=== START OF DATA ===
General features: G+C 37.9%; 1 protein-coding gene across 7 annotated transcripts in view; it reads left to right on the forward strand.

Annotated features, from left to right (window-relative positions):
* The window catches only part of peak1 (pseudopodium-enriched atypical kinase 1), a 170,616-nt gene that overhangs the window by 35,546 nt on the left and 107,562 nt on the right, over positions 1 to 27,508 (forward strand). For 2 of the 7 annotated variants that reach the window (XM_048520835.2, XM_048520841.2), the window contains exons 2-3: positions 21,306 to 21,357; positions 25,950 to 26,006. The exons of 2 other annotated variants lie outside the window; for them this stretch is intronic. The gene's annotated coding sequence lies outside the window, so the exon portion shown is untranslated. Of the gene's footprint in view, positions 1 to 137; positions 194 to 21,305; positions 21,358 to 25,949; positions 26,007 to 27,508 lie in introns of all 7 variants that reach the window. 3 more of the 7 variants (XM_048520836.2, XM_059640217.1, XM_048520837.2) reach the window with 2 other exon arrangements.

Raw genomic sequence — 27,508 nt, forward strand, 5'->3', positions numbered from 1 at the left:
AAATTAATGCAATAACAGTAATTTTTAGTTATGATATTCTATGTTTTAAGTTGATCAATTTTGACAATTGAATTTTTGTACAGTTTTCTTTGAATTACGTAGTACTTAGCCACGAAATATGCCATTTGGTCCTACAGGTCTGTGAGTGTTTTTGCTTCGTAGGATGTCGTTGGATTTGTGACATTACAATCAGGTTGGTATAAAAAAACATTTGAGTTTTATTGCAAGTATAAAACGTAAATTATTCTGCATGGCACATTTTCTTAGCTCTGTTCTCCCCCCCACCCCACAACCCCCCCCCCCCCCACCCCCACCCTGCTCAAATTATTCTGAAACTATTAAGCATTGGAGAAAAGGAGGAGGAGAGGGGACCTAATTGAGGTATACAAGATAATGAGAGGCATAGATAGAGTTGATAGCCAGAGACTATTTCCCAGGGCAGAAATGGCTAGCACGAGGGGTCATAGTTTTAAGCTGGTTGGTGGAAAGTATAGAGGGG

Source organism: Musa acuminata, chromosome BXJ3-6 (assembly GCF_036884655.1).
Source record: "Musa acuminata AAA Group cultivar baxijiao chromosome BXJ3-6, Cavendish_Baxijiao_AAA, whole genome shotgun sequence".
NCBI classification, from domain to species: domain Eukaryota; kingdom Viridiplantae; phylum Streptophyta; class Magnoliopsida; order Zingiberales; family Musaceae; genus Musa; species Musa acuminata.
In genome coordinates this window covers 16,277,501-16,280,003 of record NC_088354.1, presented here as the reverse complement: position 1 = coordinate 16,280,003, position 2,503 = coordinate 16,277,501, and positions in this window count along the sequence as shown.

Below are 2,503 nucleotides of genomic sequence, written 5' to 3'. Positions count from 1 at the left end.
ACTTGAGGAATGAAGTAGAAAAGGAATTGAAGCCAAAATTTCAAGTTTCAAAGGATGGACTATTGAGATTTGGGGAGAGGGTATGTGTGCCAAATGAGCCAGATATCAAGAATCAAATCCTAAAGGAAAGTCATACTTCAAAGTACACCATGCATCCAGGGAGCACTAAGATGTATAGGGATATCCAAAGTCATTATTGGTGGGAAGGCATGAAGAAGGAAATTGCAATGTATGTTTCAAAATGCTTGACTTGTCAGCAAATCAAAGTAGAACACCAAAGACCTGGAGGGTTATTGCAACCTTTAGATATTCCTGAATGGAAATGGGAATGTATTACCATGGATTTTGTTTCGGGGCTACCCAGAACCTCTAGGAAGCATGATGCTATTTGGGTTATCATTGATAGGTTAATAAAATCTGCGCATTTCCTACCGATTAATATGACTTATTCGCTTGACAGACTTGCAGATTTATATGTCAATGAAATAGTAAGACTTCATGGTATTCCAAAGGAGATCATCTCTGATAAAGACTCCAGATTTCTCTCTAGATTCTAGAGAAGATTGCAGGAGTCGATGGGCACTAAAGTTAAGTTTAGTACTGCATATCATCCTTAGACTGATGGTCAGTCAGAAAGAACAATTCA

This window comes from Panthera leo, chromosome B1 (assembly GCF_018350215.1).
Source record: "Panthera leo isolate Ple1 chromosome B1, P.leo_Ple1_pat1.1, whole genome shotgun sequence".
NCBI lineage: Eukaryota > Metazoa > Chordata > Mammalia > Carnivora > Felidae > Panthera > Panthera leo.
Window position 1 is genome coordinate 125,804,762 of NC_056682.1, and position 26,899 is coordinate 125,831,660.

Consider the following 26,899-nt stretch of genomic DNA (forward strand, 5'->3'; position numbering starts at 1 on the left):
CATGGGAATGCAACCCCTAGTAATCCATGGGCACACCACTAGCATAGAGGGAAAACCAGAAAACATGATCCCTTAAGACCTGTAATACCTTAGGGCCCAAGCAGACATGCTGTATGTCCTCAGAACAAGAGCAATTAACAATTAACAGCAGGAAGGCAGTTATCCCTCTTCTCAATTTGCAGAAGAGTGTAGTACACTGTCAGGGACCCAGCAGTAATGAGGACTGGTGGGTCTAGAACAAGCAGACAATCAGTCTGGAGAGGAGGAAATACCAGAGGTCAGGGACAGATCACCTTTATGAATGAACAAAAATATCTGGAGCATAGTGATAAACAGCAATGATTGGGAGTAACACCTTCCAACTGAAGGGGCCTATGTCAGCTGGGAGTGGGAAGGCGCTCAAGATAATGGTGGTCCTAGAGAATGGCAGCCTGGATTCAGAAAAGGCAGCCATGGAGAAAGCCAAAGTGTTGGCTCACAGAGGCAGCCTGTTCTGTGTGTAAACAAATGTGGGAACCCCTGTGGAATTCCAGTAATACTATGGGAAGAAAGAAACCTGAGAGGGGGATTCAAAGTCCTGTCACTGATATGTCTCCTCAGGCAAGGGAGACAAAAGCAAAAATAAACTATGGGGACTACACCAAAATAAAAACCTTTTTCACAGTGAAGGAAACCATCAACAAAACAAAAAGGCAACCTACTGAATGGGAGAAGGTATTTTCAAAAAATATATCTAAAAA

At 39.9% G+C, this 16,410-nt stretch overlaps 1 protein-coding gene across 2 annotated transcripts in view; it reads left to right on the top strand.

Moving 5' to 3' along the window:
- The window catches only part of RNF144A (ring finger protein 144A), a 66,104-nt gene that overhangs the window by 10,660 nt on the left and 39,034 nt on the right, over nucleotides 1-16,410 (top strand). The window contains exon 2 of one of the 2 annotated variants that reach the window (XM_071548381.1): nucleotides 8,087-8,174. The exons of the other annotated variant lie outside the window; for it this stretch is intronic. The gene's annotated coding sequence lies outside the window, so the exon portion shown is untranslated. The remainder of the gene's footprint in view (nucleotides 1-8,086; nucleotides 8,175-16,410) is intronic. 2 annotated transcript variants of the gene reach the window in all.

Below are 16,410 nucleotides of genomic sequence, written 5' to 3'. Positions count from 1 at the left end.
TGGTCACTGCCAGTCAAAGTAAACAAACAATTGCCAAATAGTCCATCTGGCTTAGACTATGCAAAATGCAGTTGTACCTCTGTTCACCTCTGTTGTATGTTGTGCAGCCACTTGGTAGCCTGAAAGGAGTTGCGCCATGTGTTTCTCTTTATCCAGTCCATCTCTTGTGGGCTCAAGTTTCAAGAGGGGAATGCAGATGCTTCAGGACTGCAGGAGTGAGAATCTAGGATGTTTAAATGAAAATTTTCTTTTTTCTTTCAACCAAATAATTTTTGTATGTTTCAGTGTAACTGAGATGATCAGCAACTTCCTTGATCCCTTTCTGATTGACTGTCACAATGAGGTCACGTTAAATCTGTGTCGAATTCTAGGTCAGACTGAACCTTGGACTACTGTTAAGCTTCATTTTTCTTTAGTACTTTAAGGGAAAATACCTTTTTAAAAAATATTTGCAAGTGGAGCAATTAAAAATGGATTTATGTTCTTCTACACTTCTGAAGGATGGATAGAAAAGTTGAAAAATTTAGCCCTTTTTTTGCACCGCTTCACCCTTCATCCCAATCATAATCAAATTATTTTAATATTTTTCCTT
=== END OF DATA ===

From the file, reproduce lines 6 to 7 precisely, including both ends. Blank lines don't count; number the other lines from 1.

Source organism: Musa acuminata, chromosome BXJ3-6 (assembly GCF_036884655.1).
Source record: "Musa acuminata AAA Group cultivar baxijiao chromosome BXJ3-6, Cavendish_Baxijiao_AAA, whole genome shotgun sequence".